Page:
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Strategies for buying cyber liability insurance

Posted On: May. 21, 2011 7:11 AM CST

Strategies for buying cyber liability insurance

CHICAGO—Buyers of cyber liability insurance enjoy a competitive marketplace, but risk managers need a complete understanding of their organization's exposures to fully benefit from the coverage, panelists said during the 2011 Harold H. Hines Jr. Memorial Symposium.

Three panelists explored cyber risks facing organizations and ways to manage them effectively during last week's symposium in Chicago, “Cyber Risk: Protecting Your Assets.”

Carla Johnson, vp and assistant risk manager at Inland Risk & Insurance Management Services Inc., a unit of Inland Real Estate Group of Cos. Inc., said Inland's risk management team did not focus on cyber risks initially. But with nearly 500,000 individuals' data and records that the Oak Brook, Ill.-based company maintained, “we did recognize that we had exposures,” Ms. Johnson said.

“We decided to purchase the coverage because we have a lot of investors, dealers and brokers that sell our products that were inquiring about us carrying the coverage,” Ms. Johnson said.

In the event of a data breach where clients' personal information has been compromised, the notification process—mandated by various state laws—was a major concern for Ms. Johnson when considering the coverage.

“One of the things that our policy is covering that really is a big cost factor is the notification when there's a breach,” she said. “It's a huge cost and that's what we were really looking at.”

Cyber liability costs are quite broad and can compound quickly, said Christopher DiIenno, an attorney in the complex litigation group at law firm Nelson Levine de Luca & Horst P.C. in Philadelphia.

Insurers “are starting to realize that this is an untapped market and they want to get this product out there, so they want to show people what it can do,” Mr. DiIenno said.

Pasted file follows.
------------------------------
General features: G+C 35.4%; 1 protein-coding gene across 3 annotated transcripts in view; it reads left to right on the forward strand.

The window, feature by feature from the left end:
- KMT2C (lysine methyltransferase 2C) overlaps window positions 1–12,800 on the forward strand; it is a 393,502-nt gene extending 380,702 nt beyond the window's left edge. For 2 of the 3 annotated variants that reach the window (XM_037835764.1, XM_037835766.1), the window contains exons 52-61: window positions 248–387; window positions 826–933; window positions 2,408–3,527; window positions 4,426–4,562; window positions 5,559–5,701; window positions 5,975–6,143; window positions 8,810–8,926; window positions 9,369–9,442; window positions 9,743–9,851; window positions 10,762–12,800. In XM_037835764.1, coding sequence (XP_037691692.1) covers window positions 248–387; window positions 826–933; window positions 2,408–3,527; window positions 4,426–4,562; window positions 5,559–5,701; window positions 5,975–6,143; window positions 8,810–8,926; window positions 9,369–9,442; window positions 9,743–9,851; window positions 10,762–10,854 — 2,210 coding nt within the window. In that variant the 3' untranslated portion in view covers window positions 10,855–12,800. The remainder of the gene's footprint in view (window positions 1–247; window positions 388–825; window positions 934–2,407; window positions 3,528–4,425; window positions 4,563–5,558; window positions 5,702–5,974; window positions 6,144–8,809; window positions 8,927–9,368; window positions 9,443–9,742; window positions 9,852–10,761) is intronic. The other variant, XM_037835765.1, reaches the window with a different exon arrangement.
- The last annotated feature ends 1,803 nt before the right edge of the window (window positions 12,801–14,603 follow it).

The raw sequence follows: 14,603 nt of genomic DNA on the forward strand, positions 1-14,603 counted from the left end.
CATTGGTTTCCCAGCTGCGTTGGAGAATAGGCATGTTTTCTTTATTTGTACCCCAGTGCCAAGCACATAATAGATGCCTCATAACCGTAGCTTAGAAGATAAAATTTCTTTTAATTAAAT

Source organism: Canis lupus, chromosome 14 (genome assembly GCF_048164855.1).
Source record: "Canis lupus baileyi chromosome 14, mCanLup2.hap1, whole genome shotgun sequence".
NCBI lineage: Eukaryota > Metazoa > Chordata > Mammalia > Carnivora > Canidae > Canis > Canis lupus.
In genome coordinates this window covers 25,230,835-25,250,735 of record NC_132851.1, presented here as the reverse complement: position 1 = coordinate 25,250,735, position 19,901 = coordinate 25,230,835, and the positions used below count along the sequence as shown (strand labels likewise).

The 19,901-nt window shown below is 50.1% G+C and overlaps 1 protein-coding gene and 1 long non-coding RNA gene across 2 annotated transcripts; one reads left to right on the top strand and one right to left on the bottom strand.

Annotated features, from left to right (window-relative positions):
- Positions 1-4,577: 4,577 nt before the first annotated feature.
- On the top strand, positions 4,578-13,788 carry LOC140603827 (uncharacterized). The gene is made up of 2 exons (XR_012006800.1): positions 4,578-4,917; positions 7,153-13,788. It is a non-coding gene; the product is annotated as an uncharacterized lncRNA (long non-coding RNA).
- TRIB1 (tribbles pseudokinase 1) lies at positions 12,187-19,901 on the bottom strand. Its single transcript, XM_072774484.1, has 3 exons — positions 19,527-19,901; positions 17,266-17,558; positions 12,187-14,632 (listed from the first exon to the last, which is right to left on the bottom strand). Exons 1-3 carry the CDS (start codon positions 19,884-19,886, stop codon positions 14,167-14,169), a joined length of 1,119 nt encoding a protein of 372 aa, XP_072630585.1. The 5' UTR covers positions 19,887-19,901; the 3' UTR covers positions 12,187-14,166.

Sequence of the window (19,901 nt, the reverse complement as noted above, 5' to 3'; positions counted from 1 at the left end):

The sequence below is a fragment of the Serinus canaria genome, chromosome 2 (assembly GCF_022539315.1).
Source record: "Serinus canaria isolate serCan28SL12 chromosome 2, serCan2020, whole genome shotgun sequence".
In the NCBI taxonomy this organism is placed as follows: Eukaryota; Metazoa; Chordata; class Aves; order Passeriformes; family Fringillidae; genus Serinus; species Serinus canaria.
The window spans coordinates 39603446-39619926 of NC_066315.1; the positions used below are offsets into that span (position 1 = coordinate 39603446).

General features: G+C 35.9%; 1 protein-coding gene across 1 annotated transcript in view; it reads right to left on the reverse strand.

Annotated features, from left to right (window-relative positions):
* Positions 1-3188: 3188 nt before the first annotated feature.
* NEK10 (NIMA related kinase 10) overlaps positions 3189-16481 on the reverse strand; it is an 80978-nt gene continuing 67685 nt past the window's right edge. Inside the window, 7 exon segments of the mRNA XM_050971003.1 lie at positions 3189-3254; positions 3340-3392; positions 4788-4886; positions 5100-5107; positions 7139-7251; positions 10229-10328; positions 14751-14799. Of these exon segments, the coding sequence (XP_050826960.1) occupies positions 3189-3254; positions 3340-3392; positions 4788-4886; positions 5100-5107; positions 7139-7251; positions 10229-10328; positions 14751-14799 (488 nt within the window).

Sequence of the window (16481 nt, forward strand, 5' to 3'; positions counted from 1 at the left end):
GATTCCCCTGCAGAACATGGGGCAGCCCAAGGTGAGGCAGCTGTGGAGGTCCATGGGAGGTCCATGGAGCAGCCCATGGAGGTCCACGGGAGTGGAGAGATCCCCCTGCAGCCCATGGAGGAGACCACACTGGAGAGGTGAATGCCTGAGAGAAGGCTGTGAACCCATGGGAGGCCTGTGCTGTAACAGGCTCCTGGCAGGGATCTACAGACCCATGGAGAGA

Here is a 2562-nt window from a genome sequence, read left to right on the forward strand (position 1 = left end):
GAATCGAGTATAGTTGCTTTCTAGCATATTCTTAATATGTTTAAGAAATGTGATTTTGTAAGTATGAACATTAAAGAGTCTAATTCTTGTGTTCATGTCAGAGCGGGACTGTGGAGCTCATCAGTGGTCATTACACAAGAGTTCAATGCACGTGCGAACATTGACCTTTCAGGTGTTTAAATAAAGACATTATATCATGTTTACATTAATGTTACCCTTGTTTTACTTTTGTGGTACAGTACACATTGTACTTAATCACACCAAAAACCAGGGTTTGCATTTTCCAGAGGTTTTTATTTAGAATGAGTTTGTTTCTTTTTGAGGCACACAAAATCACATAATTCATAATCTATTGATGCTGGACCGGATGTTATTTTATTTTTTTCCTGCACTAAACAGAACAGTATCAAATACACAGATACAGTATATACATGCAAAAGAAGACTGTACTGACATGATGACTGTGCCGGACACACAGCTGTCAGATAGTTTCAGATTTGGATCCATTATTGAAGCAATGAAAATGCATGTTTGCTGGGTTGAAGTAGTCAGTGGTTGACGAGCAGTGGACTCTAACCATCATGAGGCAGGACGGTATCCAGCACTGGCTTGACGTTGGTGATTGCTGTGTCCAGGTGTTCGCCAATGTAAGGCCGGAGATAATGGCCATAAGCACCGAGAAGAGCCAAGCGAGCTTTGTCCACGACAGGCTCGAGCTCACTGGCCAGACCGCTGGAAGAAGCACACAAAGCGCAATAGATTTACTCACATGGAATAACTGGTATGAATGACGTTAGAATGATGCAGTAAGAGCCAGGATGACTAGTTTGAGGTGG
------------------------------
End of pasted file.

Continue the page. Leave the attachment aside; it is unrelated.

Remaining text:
“The appetites of these insurance carriers to modify the forms are also still very strong,” said David Garrigus, vp and client adviser at broker Marsh USA Inc. in Chicago. “As such, they are very willing to work with you, for the most part, on modifying the coverage to work in the way you need it to work.”

To gain the full benefit of the insurance, risk managers need to construct the policies around their organization's risk, the panelists said.

“Understanding the various components of the policy, which can or cannot be included depending on the needs of the organization, is critical,” Mr. Garrigus said. Policies need to be structured so they are “consistent with the organization and its priorities,” he said.

The first steps, Mr. DiIenno said, are for an organization to understand what kind of data it collects, how long it is kept and how it is destroyed. Also, if a breach occurred, organizations would need to assess whether or not data was exposed and implement a process to respond.

Once these questions are answered, organizations can tailor a policy that fits their cyber exposures, he said.

Once the policy is purchased, insurers often offer a suite of risk management services, such as access to various professional organizations or third-party audits, to assess cyber exposures, Mr. Garrigus said. “Part of the value of this type of insurance policy is that service value. It's gaining access to all of these resources which you might not otherwise have access to or, frankly, might not have budgetary resources to fund.”

Initially, Ms. Johnson said Inland Risk & Insurance Management Services purchased small limits and minimum cyber risk insurance. But after re-evaluating their exposures, she increased those limits and coverage at minimal cost.

At the most recent renewal, “we were able to get a lot of things negotiated for very little cost increases,” Ms. Johnson said. Insurers “are willing to work with you and add on coverages and make the form more compatible with your business.”

The annual Hines Symposium—honoring the late Harold H. Hines Jr., former president and CEO of Rollins Burdick Hunter Co., a predecessor company to Aon Corp.—was presented by the Chicago chapter of the Risk & Insurance Management Society Inc. and Business Insurance.

Gavin Souter, editor of Business Insurance, moderated the panel.